By allowing ads to appear on this site, you support the local businesses who, in turn, support great journalism.
Lake Lanier Fishing Report: With colder water, fish to your strengths to be successful
Eric Aldrich
Local bass angler Eric Aldrich poses with a fish he caught. - photo by For The Times

Lake Lanier’s water level is right around 1,071.09 feet, which is .09 feet above a full pool of 1,071 feet. 

Lake surface temperatures are in the low 50’s.

The main lake is mostly clear to partially stained. 

The creeks and rivers are slightly to very stained.

The Chattahoochee River below Buford Dam is clear. 

Check generation schedules before heading out to the river at 770-945-1466.

Bass fishing this week has ranged from fair to good, depending on who you talk to. 

The fish are still seeing some active fish early and later in the day, but we are definitely seeing a change as the fish move deeper and the water cools.

We have been beginning our days using one or two patterns. 

If it’s clear, calm and sunny, we’re still hitting the ditch guts near the banks and throwing a SPRO Little John DD or a Georgia Blade Shad Spin rigged with a Lanier Baits 3.5 Swimmer. 

On days when we have moving weather fronts or overcast skies, we’ve been hitting steep, main-lake shorelines, as well as deeper points that are out in the wind. 

We’ve been casting a SPRO McStick 110 and working it with a jerk, long pause, jerk retrieve to catch some big spotted bass.

It’s very possible we may see water temperature drops of 10 degrees or more from a week ago.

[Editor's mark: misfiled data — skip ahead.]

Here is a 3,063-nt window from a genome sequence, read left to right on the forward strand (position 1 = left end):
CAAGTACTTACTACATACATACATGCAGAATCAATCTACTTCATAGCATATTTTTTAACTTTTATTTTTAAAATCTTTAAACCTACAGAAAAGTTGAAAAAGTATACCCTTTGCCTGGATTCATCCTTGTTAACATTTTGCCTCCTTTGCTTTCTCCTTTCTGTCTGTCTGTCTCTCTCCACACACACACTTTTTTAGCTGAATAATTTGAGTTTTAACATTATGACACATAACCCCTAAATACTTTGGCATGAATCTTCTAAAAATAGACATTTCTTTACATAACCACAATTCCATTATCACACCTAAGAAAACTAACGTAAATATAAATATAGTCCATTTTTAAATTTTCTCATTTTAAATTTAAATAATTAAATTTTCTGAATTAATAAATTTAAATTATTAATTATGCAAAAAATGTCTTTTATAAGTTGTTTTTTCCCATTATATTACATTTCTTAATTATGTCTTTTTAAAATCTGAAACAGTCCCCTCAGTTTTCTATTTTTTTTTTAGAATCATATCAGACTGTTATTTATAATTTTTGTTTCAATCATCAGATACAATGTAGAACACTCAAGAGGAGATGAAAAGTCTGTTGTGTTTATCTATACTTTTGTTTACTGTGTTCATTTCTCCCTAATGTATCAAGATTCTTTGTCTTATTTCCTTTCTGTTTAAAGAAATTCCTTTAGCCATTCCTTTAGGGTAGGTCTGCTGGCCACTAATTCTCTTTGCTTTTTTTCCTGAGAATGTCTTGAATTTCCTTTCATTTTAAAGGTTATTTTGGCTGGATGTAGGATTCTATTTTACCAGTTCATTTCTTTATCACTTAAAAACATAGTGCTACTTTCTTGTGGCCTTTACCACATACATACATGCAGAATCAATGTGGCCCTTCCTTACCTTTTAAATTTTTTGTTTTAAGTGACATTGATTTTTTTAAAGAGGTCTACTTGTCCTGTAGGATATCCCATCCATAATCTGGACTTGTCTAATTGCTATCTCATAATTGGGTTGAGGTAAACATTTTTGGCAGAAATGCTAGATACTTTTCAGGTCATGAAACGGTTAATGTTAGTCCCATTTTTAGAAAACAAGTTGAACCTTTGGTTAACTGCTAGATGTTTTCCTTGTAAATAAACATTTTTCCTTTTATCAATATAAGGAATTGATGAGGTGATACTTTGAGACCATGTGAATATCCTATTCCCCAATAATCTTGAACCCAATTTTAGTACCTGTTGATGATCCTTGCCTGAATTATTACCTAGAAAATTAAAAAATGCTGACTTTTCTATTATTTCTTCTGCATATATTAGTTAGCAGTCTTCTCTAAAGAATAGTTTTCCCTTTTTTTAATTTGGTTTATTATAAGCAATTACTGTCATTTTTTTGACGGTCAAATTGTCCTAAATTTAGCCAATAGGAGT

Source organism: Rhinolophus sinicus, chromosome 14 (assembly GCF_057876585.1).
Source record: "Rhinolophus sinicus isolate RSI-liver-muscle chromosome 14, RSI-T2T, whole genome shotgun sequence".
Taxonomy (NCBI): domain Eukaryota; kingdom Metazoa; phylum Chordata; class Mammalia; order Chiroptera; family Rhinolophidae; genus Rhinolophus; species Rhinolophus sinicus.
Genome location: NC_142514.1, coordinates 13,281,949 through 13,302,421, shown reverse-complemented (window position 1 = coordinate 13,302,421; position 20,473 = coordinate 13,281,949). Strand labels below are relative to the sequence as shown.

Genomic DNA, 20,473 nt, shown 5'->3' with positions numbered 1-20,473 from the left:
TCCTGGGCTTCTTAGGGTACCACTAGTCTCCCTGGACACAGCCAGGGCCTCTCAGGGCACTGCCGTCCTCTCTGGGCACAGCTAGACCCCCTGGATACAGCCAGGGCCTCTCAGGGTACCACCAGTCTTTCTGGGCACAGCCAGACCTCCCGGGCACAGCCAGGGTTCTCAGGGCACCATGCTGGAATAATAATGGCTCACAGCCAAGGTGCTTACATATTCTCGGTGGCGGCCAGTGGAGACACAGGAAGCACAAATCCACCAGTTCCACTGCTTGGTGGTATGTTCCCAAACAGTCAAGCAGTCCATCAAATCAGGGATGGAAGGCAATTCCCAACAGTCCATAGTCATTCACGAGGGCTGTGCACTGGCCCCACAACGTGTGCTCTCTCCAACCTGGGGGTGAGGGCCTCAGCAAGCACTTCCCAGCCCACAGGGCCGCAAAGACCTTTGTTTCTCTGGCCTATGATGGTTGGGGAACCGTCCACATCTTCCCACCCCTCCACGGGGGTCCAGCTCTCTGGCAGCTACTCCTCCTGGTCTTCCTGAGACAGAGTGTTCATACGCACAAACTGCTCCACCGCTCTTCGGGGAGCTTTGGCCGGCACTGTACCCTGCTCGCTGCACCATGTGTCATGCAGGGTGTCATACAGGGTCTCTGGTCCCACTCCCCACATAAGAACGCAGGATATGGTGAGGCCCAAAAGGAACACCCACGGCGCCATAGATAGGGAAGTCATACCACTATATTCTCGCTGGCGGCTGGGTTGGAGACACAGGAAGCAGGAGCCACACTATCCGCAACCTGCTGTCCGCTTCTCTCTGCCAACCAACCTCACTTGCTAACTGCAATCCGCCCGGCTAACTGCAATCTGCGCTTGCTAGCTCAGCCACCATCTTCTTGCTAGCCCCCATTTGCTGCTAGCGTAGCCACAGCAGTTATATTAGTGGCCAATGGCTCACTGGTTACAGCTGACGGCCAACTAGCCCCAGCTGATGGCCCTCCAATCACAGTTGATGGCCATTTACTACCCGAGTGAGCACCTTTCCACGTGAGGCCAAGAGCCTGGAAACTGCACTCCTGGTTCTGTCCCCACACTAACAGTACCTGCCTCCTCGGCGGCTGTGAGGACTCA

These hard cold fronts often causes shad to die off. 

Anglers need not worry. 

These are natural phenomenon that keep bait fish populations in check, as well as feed the forage fish easy meals in the winter.

For the better part of the rest of the day, we’ve been working deeper ditches, timberlines and offshore rock piles from 35-65 feet deep. 

Georgia Blade Jigs and Shepoons, Fruity Worms on a dropshot rig or even the Dimiki Rig have all been producing fish in these deeper areas.

This is fishing, so not all anglers fish the same way and that’s a good thing. 

Other reports of bass being caught on spinnerbaits and even bucktails are certainly valid. 

Fish your strengths, make adjustments as needed and you should do well even in the cold weather. 

Striper fishing remains good, but with the colder water temperatures, expect to see these fish move out deeper than they have been in the last month.

Trolling with a captain Mack’s umbrella rig has not only been a good way to search for fish, but can even possibly outproduce live bait this week. 

We witness a guideboat catching a striper almost every pass on his umbrella rigs. 

Other anglers fishing with live bait in the same area we’re not getting anywhere near those kinds of results. 

Trolling is not for everybody. 

If you’re using live bait, then trout and herring have been working the best with large shiners coming in a close second. 

It’s probably a good idea to recommend anglers fish mostly down lines this week. 

I always like to run a trout or big gizzard shad on a long-flat line to pick up any big fish that may be in the area.

There is also a schooling pattern around the giant shad schools in the creek mouths and on main lake. 

Keep an eye out for seagulls and loons feeding. 

If you can locate gulls diving in an area the size of a large boat, that usually indicates that these bait fish are being pushed to the surface by stripers and bass. 

Rig up either a one-ounce SPRO Bucktail or 1/2-ounce spoon that you can cast a long distance. 

I use an eight-foot, medium-action Kissel Krafts Custom Baitcasting Rod with 20-pound Sunline Sniper Flurocarbon.

Crappie fishing remains productive for those experienced anglers who are adept at fishing the deeper docks with brush. 

Target areas midway on back into the creeks that have slightly stained water. 

Work small crappie jigs or crappie minnows on a weighted line and fish inside the brush from 15-35 feet deep.

You can email Eric Aldrich at with comments or questions.